Mount Moran

Mount Moran, Grand Teton National Park

Mount Moran is a popular challenge for rock climbers and mountaineers in the U.S. Moran is located within the Grand Teton National Park in western Wyoming. The panorama of Moran stands against the Wyoming's Teton Range, the tip is formed in its northern part. Mount Moran reaches 1830 m altitude, and in its left foot holds the beautiful Jackson Lake.

This popular rock giant is named after Thomas Moran, a famous American artist who paints mostly landscapes of the West. The tip has an interesting structure - distinguished by its blunt tip with a black vertical stripe on its upper side and the top has a visible small marine sandstone cap.

Like the mountains in the middle of the chain, the face of Mount Moran is characterized by basalt formations known as the Black Dike. Against the rest of the mountain chain, Moran stands alone as the lone wolf of the northern entrance of the Grand Teton National Park. The story of the giant is marked by a dark date- November 21, 1950, when a cargo plane C-47 crashed into the mountain during a storm, killing all 21 passengers on board.

Rescuers reached the crash site on 25 November, but due to extreme location, it is impossible to move either the corpses, or the aircraft itself. Its remains lie in the same place on Moran today, but authorities have sealed off the mountain route to them.

Mount Moran from Jackson Lake

By its nature and type- Mount Moran is a massive and impressive mountain that is a challenge for many climbers and mountaineers. However, the difficult transition to make it to the top makes this peak less preferred to other giants in the region. For more than 20 years hiking to Moran is unsupported, overgrown with wild vegetation and marshy areas along Leigh Lake.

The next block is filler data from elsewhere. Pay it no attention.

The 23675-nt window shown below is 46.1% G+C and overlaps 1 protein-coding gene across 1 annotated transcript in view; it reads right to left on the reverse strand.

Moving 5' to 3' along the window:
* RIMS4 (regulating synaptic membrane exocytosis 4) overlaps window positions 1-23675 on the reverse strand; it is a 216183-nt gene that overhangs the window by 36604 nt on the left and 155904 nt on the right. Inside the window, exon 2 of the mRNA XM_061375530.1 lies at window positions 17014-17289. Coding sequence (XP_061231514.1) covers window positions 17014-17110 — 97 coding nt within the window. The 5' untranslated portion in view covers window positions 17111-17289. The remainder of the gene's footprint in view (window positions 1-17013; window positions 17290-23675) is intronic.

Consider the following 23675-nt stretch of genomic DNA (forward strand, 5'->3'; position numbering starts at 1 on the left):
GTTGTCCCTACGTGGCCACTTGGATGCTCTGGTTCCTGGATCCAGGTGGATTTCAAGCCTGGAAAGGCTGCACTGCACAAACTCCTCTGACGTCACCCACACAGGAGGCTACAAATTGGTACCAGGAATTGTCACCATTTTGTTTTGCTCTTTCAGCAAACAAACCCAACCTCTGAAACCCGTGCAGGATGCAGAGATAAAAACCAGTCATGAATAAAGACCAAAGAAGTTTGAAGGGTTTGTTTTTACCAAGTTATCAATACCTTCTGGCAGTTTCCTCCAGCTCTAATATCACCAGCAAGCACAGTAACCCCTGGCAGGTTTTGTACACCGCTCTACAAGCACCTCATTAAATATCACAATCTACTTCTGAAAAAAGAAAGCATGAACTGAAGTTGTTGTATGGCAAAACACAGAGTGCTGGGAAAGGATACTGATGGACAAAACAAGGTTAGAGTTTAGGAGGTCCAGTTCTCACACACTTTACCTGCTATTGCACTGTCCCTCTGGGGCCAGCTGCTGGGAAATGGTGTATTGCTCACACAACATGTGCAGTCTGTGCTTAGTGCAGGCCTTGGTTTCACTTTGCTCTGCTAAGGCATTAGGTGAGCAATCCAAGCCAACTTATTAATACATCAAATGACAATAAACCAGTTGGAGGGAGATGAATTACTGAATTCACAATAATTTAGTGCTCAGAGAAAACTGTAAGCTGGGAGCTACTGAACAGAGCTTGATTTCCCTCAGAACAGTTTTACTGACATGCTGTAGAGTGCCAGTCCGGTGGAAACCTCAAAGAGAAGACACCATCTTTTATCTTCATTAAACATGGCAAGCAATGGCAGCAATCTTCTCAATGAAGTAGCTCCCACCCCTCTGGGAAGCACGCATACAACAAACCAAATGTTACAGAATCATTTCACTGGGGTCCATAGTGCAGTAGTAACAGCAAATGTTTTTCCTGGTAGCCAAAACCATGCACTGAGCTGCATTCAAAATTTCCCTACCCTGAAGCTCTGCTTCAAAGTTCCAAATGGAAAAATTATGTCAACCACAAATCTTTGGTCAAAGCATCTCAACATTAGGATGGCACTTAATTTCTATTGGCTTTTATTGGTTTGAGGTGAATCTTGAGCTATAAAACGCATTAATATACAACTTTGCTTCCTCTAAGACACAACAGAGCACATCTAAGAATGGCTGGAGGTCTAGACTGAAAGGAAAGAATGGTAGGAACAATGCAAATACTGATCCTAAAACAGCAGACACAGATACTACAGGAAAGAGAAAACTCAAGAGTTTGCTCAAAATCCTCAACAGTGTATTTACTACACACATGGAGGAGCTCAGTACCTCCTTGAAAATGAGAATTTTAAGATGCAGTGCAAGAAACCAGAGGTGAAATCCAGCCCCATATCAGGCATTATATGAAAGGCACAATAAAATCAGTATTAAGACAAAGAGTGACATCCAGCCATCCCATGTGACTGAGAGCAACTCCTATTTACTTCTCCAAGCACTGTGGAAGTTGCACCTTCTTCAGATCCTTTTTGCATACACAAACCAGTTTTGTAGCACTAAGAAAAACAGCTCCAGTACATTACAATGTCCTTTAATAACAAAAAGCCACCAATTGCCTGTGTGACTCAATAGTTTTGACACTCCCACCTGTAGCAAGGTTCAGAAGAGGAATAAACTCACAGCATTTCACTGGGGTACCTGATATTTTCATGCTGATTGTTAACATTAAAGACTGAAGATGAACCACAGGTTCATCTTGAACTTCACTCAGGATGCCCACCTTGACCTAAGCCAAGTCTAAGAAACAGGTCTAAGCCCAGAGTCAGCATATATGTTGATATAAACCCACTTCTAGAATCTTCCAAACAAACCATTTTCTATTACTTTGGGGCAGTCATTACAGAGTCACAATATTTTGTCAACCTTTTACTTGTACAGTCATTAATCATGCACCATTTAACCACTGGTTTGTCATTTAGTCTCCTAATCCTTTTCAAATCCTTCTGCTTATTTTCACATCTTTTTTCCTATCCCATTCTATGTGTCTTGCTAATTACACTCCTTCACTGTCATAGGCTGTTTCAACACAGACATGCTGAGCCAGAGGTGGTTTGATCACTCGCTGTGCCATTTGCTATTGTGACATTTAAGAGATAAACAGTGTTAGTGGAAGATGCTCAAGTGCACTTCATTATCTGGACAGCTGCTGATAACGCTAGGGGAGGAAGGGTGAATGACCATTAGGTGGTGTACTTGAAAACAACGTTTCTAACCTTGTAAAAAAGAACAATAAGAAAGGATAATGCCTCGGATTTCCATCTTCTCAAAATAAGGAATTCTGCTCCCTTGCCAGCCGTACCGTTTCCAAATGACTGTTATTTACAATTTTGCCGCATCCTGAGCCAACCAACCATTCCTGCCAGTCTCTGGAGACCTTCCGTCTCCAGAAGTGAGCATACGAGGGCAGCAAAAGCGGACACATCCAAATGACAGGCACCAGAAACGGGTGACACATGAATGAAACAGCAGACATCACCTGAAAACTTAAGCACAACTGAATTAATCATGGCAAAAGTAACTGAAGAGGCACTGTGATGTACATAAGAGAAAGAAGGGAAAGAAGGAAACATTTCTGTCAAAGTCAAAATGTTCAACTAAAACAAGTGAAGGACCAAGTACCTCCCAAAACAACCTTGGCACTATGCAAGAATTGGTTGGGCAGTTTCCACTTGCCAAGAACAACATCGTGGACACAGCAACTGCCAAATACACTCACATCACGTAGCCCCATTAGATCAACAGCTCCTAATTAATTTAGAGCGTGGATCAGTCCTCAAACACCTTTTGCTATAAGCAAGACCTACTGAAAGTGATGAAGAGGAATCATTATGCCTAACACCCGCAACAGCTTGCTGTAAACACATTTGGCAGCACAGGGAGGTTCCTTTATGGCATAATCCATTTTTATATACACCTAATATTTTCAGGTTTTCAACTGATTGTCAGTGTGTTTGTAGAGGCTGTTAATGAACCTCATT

Most climbers choose routes from the String Lake, followed by a transition of Leigh. Even though the technical climbing section of Moran is relatively short, the overall ascent to the summit takes several days. The first ascent of Mount Moran was made on 22 July 1922 by three climbers from the climbing Club of Chicago - LeGrand Hardy, Bennet McNulty and Ben C. Rich.

They reached the peak on the route known as Skillet Glacier, which today remains the most popular option for upward transition. During the ascent you pass through the snows of the glacier and special equipment is needed.

However, the most preferred route to the summit of Moran remains its eastern slope, south of the Black Rainbow. The route is known as the CMC route and offers good rock climbing without snow and ice. The southern slope of the Moran transition is marked by the Direct South Buttress, which remains a classic in mountain climbing.



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